Then there is the matter of paying the mortgage. Even if you break up with your partner, move out and take your name off the title, if you co-signed the mortgage loan, you’ll still be on the hook for those monthly payments. Furthermore, your credit will be affected by your former partner’s ability to continue paying his or her own portion of the mortgage on time. One simple solution to this problem is to prepare a legal document that says, in the event that the relationship fails, the home will be refinanced, removing the name of the partner who leaves. If the mortgage cannot be refinanced for any reason, you can agree that the house will be sold to a third party within a certain period of time.
Later-in-Life Unwed Couples Investing in Property Together
Although they may make up a large percentage of this population, it’s not only unmarried millennials who are co-owning homes. Plenty of unwed, later-in-life couples are also investing in property together, and this poses a whole new set of potential problems. Older individuals tend to have financial affairs that differ significantly from one another, and they are also more likely to have adult children, minor children or grandchildren to consider. When you buy a home with another person, you are not just entering into a living arrangement. You are also entering in a legal relationship with that person, and how you handle owning a home together can affect how you can get financing, what your rights and responsibilities are as a co-owner, and how and to whom you can sell or leave your share of the property, among other legal provisions.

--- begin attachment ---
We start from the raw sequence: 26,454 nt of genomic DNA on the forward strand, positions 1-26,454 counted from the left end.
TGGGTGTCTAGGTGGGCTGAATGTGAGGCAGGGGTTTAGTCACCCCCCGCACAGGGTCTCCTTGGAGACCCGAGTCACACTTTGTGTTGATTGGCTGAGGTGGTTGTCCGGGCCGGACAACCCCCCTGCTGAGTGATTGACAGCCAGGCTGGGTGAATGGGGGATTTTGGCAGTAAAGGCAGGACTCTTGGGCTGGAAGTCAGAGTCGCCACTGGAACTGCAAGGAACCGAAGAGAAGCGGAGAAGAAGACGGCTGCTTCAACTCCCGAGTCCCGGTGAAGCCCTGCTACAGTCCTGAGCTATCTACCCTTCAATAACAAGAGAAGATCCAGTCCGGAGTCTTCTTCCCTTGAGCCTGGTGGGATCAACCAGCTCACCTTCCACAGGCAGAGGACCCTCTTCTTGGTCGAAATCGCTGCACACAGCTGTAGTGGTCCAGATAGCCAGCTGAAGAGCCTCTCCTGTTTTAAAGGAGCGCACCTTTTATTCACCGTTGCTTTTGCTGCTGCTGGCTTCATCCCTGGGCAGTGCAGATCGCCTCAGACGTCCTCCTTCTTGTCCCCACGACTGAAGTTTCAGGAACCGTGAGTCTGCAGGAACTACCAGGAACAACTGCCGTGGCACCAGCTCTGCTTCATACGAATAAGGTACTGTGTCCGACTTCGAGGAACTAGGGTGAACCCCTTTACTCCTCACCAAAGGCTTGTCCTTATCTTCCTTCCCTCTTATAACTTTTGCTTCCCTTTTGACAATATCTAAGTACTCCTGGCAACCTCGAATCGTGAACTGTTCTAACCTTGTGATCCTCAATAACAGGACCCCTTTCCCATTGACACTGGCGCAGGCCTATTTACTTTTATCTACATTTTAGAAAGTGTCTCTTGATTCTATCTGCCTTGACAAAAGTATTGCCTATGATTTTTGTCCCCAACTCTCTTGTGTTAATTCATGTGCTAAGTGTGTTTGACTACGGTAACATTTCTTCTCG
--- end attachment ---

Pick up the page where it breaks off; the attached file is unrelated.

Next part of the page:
Whenever you are investing in property with another person, it helps to have a written contract in place that sets forth who gets what property in the event of a breakup or death, much like a prenuptial agreement or postnuptial agreement does. Sometimes called a “no-nup” for unmarried couples, these written contracts can help ensure that the property and assets one partner brings into the relationship remain under his or her control if the relationship ends. They can also include provisions for what will happen to property, debts and assets the couple acquires during the course of the relationship, which under California law would be considered “community” or “marital” property if the couple was married.
Putting an Agreement in Writing